Very generally speaking, Fringes are...
- Focused on the performing arts: Theater, dance, puppetry, spoken word and the like make up the Fringe core, but festivals often may include film and visual arts elements. Fringes don't have a focus on a single discipline or genre, but are a performing-arts smörgåsbord
- Uncensored: No one gets too fussy about swears or nudity but squeaky-clean content isn't marginal or discouraged, either
- Easy to participate in: Ticket prices are low for audiences and production fees are low for artists. Show selection varies from festival to festival but is generally quite open to participation by the gamut of amateurs to professionals
- Festivals: They last from just a few days to a few weeks and involve lots of people at multiple venues
- Original: Fringes feature a huge array of original material—sometimes by design, but usually because that’s what Fringes naturally do well
- Rapid-fire: Typically, tech is minimal and time is a factor at our festivals. Shows are often kept brief (Fringes most frequently have shows right around 60 minutes in length) and technical requirements kept simple (minor sets, streamlined cues, nothing elaborate)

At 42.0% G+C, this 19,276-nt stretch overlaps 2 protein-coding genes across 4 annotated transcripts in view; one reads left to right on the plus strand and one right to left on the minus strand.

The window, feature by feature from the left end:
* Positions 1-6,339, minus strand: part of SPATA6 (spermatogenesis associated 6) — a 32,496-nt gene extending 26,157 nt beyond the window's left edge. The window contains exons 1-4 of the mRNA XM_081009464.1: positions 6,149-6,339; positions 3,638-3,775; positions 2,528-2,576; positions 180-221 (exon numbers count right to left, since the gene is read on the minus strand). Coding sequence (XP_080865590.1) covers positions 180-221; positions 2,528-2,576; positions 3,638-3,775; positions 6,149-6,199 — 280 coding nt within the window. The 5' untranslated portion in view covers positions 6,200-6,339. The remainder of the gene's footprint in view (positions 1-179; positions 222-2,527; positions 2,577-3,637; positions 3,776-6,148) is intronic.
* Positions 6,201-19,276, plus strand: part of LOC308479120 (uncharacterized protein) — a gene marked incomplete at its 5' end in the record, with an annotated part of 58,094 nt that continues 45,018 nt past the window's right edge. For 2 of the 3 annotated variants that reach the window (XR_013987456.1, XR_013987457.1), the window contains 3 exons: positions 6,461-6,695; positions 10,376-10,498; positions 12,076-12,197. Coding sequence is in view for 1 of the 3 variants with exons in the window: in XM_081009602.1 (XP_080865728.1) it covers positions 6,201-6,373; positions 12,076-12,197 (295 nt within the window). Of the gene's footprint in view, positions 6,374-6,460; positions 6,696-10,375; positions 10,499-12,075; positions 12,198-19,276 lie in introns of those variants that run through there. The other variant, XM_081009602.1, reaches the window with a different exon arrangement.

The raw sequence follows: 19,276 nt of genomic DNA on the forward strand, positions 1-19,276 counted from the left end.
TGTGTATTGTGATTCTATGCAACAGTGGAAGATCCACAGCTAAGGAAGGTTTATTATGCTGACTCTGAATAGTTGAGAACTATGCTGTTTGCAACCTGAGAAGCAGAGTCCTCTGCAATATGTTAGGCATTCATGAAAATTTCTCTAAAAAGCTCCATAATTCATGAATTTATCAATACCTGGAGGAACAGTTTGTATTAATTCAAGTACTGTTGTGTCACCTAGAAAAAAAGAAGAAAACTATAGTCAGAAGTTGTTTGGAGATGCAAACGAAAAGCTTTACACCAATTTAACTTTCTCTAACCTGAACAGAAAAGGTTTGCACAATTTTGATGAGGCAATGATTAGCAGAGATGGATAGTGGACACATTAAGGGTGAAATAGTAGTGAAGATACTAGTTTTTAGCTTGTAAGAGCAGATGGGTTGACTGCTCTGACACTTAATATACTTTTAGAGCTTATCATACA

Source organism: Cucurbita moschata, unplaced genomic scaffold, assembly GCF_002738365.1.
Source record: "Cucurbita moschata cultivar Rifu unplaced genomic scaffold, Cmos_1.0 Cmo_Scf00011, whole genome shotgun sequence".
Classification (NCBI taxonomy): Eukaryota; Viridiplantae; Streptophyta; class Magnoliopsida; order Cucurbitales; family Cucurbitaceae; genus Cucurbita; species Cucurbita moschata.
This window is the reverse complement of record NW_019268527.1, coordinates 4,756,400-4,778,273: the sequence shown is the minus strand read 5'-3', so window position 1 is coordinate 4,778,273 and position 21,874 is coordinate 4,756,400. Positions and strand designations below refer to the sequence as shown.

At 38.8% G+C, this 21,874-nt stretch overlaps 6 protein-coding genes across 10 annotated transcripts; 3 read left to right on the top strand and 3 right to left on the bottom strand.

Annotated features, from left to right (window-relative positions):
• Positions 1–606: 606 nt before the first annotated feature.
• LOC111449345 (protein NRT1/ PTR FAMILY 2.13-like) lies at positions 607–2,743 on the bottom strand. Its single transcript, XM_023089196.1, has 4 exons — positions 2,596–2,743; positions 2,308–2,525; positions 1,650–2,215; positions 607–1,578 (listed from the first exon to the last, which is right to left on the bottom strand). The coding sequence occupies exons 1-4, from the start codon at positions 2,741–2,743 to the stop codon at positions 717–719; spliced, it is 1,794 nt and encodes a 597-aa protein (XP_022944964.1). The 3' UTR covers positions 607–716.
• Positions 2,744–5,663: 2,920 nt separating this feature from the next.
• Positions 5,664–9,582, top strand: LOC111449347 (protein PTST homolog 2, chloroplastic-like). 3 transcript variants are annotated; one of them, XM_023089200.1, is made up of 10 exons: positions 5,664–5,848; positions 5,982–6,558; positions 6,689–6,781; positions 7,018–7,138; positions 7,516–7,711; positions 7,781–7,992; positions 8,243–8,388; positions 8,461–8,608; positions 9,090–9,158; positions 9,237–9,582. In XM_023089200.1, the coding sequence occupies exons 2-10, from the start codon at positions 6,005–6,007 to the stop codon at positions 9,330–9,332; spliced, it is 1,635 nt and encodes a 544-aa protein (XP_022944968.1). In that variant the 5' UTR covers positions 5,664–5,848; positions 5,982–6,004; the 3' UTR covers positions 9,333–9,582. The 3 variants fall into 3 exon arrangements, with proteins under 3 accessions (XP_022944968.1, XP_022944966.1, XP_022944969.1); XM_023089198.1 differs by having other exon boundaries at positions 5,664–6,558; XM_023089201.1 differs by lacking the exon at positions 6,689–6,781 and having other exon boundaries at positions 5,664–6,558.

It all started in 1947 in Edinburgh, Scotland, as an alternative festival that played concurrently with the Edinburgh International Festival. In 1948, Robert Kemp, a local journalist, gave it the name Fringe: "Round the fringe of official Festival drama, there seems to be more private enterprise than before..." (Read more about Fringe history at Wikipedia.)
And enterprising Fringe has been. Fringe performing arts festivals can now be found all over the world and, in the United States, the concept has taken off like a rocket in recent years.
In the United States, no one organization or individual owns, controls or regulates the name “Fringe.” There are no national rules for how each individual festivals operate; the festivals’ content, finances and structure vary from city to city. Generally, however, all the festivals are committed to an open forum of expression that minimizes the financial risks for both artists and audiences. Fringes work hard to keep production fees and ticket prices low so that more people can participate in our festivals, and freedom from centralized control has led to a whole lot of festivals to participate in. The United States now hosts more Fringe Festivals than any other country.
This site was set up after a Fringe organizers’ meeting in 2008. It’s designed and maintained by the staff of the Minnesota Fringe Festival in Minneapolis-St. Paul; content is contributed by all the Fringes that participate in the producers’ meeting. Just so’s you know. If you got any questions, shoot ’em our way.